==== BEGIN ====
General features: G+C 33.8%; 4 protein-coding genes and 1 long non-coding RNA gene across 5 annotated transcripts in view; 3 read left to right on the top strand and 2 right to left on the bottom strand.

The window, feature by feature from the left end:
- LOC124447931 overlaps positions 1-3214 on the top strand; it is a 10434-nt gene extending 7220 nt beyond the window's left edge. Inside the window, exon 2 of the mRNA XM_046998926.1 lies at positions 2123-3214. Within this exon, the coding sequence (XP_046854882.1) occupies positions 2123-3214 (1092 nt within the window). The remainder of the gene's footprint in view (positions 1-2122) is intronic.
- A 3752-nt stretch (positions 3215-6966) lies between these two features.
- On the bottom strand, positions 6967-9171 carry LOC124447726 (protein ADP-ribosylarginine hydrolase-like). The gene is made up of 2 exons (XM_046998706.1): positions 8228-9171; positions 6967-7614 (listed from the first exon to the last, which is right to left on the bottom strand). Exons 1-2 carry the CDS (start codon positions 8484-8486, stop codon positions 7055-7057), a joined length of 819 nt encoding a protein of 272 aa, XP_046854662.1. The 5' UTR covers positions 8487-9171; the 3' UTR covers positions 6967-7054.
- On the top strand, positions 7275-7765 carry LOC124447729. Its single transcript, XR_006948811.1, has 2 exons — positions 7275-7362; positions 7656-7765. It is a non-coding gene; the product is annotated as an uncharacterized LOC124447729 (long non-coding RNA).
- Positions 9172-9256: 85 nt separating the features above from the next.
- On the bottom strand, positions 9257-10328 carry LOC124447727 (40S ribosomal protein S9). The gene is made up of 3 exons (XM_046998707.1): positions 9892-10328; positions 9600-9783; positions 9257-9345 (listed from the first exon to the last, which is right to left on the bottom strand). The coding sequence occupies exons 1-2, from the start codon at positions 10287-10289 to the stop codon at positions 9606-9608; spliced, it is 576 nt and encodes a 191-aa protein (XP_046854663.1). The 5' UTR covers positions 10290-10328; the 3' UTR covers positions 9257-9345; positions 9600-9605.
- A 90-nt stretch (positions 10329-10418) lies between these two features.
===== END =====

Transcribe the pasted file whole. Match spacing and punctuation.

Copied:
General features: G+C 33.8%; 4 protein-coding genes and 1 long non-coding RNA gene across 5 annotated transcripts in view; 3 read left to right on the top strand and 2 right to left on the bottom strand.

The window, feature by feature from the left end:
- LOC124447931 overlaps positions 1-3214 on the top strand; it is a 10434-nt gene extending 7220 nt beyond the window's left edge. Inside the window, exon 2 of the mRNA XM_046998926.1 lies at positions 2123-3214. Within this exon, the coding sequence (XP_046854882.1) occupies positions 2123-3214 (1092 nt within the window). The remainder of the gene's footprint in view (positions 1-2122) is intronic.
- A 3752-nt stretch (positions 3215-6966) lies between these two features.
- On the bottom strand, positions 6967-9171 carry LOC124447726 (protein ADP-ribosylarginine hydrolase-like). The gene is made up of 2 exons (XM_046998706.1): positions 8228-9171; positions 6967-7614 (listed from the first exon to the last, which is right to left on the bottom strand). Exons 1-2 carry the CDS (start codon positions 8484-8486, stop codon positions 7055-7057), a joined length of 819 nt encoding a protein of 272 aa, XP_046854662.1. The 5' UTR covers positions 8487-9171; the 3' UTR covers positions 6967-7054.
- On the top strand, positions 7275-7765 carry LOC124447729. Its single transcript, XR_006948811.1, has 2 exons — positions 7275-7362; positions 7656-7765. It is a non-coding gene; the product is annotated as an uncharacterized LOC124447729 (long non-coding RNA).
- Positions 9172-9256: 85 nt separating the features above from the next.
- On the bottom strand, positions 9257-10328 carry LOC124447727 (40S ribosomal protein S9). The gene is made up of 3 exons (XM_046998707.1): positions 9892-10328; positions 9600-9783; positions 9257-9345 (listed from the first exon to the last, which is right to left on the bottom strand). The coding sequence occupies exons 1-2, from the start codon at positions 10287-10289 to the stop codon at positions 9606-9608; spliced, it is 576 nt and encodes a 191-aa protein (XP_046854663.1). The 5' UTR covers positions 10290-10328; the 3' UTR covers positions 9257-9345; positions 9600-9605.
- A 90-nt stretch (positions 10329-10418) lies between these two features.